Reach to remote areas

Even with certain structures in place, there has been a lack of resources in rural areas in India. The Department of School Education and Literacy in 2017, under the Ministry of Human Resource Development, proposed certain reforms for rural education, with the scheme of Vocationalisation of Secondary and Higher Secondary Education (VS&HSE). According to the proposal a provision of Rs 14.50 lakhs has been made to get professionals such as trainers, guest faculty and coordinators on board with schools. Additionally, it made provisions to impart hands-on training to students in industrial and commercial establishments.

What is needed further in rural areas is to extend the reach of vocational education through e-learning, and internet simulation packages. This will enable not just students, but rural women and men to access and learn even when they are away from the industry practice to equip themselves. Essential technology needs to be standardised in public school systems. There is also a need for state-sponsored training centres equipped with the right facilities to match current demands and levels of efficiency.

Upskilling and reskilling

The demands of the professional environment are constantly changing. Skills are becoming irrelevant at an extremely fast pace. Being at the brink of the fourth Industrial Revolution, it is essential for manpower to have the skill sets that meet the requirements of the job market they intend to enter. In addition to learning newer, more relevant skills, existing skills need to be improved as well. Hence, this requires not only upskilling but reskilling employees. With vocational education beginning from school level, there is scope for people to be equipped with the basic level of skills. The National Skills Policy 2015 proposed to introduce skill development in at least one school out of four from class IX onwards by 2020, for the seamless integration of vocational training in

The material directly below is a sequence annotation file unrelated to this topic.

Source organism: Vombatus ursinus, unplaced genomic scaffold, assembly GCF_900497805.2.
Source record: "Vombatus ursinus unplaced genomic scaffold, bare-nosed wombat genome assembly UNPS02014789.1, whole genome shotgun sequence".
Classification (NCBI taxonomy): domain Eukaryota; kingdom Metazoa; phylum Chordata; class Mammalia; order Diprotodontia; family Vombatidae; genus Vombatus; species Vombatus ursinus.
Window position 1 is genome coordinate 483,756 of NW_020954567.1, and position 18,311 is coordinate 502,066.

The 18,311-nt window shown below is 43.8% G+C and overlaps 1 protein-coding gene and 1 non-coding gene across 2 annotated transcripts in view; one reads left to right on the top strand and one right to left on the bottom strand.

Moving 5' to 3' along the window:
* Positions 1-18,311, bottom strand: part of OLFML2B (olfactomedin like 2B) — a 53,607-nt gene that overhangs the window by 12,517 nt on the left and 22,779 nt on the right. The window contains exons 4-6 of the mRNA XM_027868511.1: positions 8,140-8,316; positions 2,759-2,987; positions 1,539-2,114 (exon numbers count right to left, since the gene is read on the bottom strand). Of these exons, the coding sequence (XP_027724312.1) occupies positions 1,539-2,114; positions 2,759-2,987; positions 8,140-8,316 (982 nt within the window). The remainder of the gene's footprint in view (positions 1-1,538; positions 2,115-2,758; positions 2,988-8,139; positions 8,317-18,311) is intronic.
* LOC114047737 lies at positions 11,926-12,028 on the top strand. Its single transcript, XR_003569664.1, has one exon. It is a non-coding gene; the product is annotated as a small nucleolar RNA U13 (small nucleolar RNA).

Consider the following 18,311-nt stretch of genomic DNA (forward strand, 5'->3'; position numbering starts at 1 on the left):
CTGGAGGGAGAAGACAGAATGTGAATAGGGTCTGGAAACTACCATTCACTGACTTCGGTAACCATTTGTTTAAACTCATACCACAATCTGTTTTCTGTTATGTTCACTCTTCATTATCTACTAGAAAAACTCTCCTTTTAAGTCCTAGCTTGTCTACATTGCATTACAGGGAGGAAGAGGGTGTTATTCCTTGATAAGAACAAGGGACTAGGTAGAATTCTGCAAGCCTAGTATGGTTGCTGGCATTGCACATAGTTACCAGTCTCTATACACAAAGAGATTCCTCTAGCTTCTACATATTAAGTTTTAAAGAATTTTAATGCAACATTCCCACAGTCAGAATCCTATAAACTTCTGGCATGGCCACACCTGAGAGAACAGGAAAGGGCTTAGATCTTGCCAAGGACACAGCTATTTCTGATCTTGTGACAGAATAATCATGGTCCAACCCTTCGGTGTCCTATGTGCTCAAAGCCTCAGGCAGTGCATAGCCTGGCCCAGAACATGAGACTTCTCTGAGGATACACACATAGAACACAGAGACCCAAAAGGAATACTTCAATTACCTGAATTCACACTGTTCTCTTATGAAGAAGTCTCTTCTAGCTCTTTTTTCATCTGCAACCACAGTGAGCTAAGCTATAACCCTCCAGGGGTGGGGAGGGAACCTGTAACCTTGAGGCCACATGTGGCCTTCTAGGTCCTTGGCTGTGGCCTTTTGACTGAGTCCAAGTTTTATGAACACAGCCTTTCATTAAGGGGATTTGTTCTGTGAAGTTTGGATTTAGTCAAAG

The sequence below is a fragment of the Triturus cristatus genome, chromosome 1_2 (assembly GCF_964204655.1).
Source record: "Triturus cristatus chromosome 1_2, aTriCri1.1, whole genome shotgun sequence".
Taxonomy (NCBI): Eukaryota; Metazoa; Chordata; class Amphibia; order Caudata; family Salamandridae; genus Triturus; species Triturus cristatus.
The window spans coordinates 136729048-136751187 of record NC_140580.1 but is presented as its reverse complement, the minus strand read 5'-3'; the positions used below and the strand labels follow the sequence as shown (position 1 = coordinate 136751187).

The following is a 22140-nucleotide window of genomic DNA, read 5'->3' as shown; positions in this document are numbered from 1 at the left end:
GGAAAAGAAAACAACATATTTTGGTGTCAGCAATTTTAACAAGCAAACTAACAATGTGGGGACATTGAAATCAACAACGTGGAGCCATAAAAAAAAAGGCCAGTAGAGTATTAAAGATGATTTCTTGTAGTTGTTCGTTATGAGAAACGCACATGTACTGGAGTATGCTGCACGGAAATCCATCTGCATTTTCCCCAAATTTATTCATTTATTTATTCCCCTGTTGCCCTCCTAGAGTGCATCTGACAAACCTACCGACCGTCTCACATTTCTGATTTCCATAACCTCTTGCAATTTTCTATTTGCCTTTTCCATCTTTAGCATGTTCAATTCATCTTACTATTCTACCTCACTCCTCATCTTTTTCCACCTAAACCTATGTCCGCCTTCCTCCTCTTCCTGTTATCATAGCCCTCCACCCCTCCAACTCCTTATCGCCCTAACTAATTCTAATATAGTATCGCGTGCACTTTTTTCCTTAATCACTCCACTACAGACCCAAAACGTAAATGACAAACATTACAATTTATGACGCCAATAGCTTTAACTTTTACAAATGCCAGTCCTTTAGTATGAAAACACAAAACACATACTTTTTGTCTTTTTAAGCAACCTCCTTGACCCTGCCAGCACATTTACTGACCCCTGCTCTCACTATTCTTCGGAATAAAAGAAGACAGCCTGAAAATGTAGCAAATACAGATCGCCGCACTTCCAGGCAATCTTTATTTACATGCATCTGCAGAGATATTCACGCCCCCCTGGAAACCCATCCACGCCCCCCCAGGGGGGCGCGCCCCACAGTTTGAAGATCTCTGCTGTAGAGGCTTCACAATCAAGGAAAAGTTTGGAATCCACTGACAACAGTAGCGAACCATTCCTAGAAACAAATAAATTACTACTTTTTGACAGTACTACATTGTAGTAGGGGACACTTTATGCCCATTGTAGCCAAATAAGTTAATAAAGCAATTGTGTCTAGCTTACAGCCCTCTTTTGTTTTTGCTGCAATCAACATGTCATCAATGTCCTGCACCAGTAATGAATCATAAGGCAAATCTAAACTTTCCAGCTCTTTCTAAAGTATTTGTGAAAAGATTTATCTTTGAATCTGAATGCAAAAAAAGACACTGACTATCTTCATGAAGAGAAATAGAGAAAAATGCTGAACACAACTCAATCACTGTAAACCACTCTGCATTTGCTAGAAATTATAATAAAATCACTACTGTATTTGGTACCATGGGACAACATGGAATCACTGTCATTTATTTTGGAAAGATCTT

formal education.

Today, functions that are the mostly automated, experience the largest skill mismatches. The adoption of automation and artificial intelligence (AI) will mark a huge skill shift; it will give rise to the demand of technological, social and emotional skill sets. Vocational training being incorporated into formal education will help students from before they enter the job market, and help employees’ skills get on a par with industry standards.

Training for the future

Technological advancement is a major factor that has made it necessary to reinvent teaching and learning systems. Communication and creative skills will set new heights in the service sector, something that vocational training can help with. There is an abundance of information available online, but it is difficult for people to separate what is relevant and what is not. Vocational education needs to incorporate formal virtual learning environments for effective absorption among learners, such as websites with digital resources and peer-to-peer learning. Another method is to use simulators, which are an effective way to practice as well as conduct practical exams. According to a report by the National Centre for Vocational Education Research (NCVER), the University of Brighton has a simulated court environment where a bench of actual magistrates take students through the proceedings as in a real court. Students studying law, journalism, media and the foundation degree for police use this environment as part of their courses.

With the advent of blockchain and Internet of Things (IoT), people will be required to adapt to several new technologies at the workplace, and familiarising students and employees with these before the time comes will be an advantage. Vocational education institutes need to be equipped with the right facilities to make way for these advancements, in order to keep up. Classes need to be made more interactive with full industry participation. This includes industry and government professionals getting involved with these courses, to teach as guest lecturers and help introduce students to real-world experiences in work environments.